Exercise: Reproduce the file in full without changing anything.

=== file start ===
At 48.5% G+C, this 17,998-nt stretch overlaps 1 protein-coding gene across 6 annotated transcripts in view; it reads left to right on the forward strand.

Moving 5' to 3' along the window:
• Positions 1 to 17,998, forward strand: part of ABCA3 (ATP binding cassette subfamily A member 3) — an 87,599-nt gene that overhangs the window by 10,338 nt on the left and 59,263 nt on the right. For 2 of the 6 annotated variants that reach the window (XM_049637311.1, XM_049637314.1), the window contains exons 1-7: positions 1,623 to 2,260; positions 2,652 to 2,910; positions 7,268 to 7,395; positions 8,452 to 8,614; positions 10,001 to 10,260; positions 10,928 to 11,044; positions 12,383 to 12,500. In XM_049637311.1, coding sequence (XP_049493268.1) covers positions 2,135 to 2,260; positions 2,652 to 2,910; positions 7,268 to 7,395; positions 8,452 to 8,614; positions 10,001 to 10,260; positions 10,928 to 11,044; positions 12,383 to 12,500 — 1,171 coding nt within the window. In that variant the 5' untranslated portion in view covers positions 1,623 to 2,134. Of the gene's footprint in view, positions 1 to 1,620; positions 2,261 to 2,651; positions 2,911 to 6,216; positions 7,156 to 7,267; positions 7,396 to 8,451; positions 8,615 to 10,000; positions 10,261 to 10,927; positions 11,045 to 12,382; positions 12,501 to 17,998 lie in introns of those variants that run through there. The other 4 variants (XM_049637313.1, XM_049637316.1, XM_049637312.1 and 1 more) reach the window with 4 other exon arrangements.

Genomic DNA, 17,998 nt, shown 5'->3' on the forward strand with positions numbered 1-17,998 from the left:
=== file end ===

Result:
At 48.5% G+C, this 17,998-nt stretch overlaps 1 protein-coding gene across 6 annotated transcripts in view; it reads left to right on the forward strand.

Moving 5' to 3' along the window:
• Positions 1 to 17,998, forward strand: part of ABCA3 (ATP binding cassette subfamily A member 3) — an 87,599-nt gene that overhangs the window by 10,338 nt on the left and 59,263 nt on the right. For 2 of the 6 annotated variants that reach the window (XM_049637311.1, XM_049637314.1), the window contains exons 1-7: positions 1,623 to 2,260; positions 2,652 to 2,910; positions 7,268 to 7,395; positions 8,452 to 8,614; positions 10,001 to 10,260; positions 10,928 to 11,044; positions 12,383 to 12,500. In XM_049637311.1, coding sequence (XP_049493268.1) covers positions 2,135 to 2,260; positions 2,652 to 2,910; positions 7,268 to 7,395; positions 8,452 to 8,614; positions 10,001 to 10,260; positions 10,928 to 11,044; positions 12,383 to 12,500 — 1,171 coding nt within the window. In that variant the 5' untranslated portion in view covers positions 1,623 to 2,134. Of the gene's footprint in view, positions 1 to 1,620; positions 2,261 to 2,651; positions 2,911 to 6,216; positions 7,156 to 7,267; positions 7,396 to 8,451; positions 8,615 to 10,000; positions 10,261 to 10,927; positions 11,045 to 12,382; positions 12,501 to 17,998 lie in introns of those variants that run through there. The other 4 variants (XM_049637313.1, XM_049637316.1, XM_049637312.1 and 1 more) reach the window with 4 other exon arrangements.

Genomic DNA, 17,998 nt, shown 5'->3' on the forward strand with positions numbered 1-17,998 from the left: